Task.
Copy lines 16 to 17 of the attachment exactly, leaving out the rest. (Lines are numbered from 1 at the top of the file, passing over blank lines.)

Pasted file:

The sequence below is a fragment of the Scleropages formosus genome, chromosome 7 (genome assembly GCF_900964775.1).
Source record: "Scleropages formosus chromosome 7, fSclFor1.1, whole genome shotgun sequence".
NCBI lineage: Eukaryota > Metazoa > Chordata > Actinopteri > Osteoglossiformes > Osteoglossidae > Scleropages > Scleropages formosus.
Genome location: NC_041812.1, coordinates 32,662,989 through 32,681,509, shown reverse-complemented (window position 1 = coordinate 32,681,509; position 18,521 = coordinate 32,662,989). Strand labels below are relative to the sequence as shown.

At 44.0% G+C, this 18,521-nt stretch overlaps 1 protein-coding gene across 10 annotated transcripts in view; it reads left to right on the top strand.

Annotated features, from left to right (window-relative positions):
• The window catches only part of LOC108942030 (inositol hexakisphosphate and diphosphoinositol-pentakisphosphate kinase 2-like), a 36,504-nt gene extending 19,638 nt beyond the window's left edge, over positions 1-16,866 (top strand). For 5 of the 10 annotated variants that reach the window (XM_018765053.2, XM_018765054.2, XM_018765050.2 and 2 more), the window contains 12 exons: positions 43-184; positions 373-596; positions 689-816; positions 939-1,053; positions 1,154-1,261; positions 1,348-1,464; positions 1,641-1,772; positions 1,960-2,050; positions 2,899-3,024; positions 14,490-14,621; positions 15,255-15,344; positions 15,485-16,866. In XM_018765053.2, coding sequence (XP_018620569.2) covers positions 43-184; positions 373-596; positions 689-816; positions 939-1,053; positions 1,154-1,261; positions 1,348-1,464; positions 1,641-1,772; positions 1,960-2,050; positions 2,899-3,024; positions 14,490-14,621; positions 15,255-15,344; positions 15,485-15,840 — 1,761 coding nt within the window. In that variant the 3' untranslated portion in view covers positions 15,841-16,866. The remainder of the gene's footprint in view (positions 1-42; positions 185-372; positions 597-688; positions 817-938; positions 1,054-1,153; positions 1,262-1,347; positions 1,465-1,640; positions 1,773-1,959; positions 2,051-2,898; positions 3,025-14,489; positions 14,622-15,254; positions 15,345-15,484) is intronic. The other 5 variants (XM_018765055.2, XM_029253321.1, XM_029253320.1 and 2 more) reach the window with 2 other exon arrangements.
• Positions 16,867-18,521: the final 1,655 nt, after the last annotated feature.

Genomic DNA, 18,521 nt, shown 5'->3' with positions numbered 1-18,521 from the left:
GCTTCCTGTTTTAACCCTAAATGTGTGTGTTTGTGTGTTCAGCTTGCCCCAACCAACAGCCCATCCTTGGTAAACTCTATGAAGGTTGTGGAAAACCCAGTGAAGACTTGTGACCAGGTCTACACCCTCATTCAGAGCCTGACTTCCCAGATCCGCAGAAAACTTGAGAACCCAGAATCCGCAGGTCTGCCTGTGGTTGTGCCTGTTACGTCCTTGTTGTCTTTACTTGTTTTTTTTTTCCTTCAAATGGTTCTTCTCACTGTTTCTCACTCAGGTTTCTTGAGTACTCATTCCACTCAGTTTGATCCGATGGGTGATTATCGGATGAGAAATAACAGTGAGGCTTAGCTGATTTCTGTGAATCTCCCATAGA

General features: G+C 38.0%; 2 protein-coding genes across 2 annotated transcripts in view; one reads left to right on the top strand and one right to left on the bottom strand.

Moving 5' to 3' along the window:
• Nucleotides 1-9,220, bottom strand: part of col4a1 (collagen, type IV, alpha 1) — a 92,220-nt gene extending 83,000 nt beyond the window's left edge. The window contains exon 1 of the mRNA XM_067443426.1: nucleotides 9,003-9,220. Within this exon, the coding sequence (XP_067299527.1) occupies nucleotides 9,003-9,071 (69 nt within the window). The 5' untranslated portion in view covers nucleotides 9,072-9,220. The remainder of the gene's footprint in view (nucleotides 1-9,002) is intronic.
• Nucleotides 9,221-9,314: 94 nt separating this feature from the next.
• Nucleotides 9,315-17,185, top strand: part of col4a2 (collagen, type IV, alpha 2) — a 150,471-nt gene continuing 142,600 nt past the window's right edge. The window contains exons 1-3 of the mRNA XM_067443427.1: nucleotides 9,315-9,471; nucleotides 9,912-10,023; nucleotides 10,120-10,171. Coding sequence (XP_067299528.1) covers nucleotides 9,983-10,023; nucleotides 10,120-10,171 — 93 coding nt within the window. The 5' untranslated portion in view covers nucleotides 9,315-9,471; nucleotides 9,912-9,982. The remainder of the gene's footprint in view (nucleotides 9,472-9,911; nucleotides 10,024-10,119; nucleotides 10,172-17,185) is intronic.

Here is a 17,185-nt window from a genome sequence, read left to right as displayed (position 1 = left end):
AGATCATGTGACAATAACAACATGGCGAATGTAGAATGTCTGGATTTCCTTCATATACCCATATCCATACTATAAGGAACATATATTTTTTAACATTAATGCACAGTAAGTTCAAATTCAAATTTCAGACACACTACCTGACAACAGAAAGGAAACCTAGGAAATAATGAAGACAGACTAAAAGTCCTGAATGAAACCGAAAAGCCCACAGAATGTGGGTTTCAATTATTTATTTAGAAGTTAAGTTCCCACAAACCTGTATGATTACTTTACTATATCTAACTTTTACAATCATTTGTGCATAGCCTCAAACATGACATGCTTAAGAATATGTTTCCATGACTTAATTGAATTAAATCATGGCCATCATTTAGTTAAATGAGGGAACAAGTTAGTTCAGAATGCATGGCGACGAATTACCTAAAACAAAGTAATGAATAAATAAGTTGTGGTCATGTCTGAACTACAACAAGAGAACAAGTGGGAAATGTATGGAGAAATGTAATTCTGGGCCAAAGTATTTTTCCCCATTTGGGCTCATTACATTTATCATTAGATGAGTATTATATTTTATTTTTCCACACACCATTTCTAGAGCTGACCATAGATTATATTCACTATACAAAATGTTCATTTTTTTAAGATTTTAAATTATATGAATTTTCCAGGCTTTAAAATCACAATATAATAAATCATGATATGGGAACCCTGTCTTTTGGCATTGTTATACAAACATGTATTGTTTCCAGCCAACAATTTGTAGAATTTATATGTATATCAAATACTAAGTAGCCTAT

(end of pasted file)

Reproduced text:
Here is a 17,185-nt window from a genome sequence, read left to right as displayed (position 1 = left end):
AGATCATGTGACAATAACAACATGGCGAATGTAGAATGTCTGGATTTCCTTCATATACCCATATCCATACTATAAGGAACATATATTTTTTAACATTAATGCACAGTAAGTTCAAATTCAAATTTCAGACACACTACCTGACAACAGAAAGGAAACCTAGGAAATAATGAAGACAGACTAAAAGTCCTGAATGAAACCGAAAAGCCCACAGAATGTGGGTTTCAATTATTTATTTAGAAGTTAAGTTCCCACAAACCTGTATGATTACTTTACTATATCTAACTTTTACAATCATTTGTGCATAGCCTCAAACATGACATGCTTAAGAATATGTTTCCATGACTTAATTGAATTAAATCATGGCCATCATTTAGTTAAATGAGGGAACAAGTTAGTTCAGAATGCATGGCGACGAATTACCTAAAACAAAGTAATGAATAAATAAGTTGTGGTCATGTCTGAACTACAACAAGAGAACAAGTGGGAAATGTATGGAGAAATGTAATTCTGGGCCAAAGTATTTTTCCCCATTTGGGCTCATTACATTTATCATTAGATGAGTATTATATTTTATTTTTCCACACACCATTTCTAGAGCTGACCATAGATTATATTCACTATACAAAATGTTCATTTTTTTAAGATTTTAAATTATATGAATTTTCCAGGCTTTAAAATCACAATATAATAAATCATGATATGGGAACCCTGTCTTTTGGCATTGTTATACAAACATGTATTGTTTCCAGCCAACAATTTGTAGAATTTATATGTATATCAAATACTAAGTAGCCTAT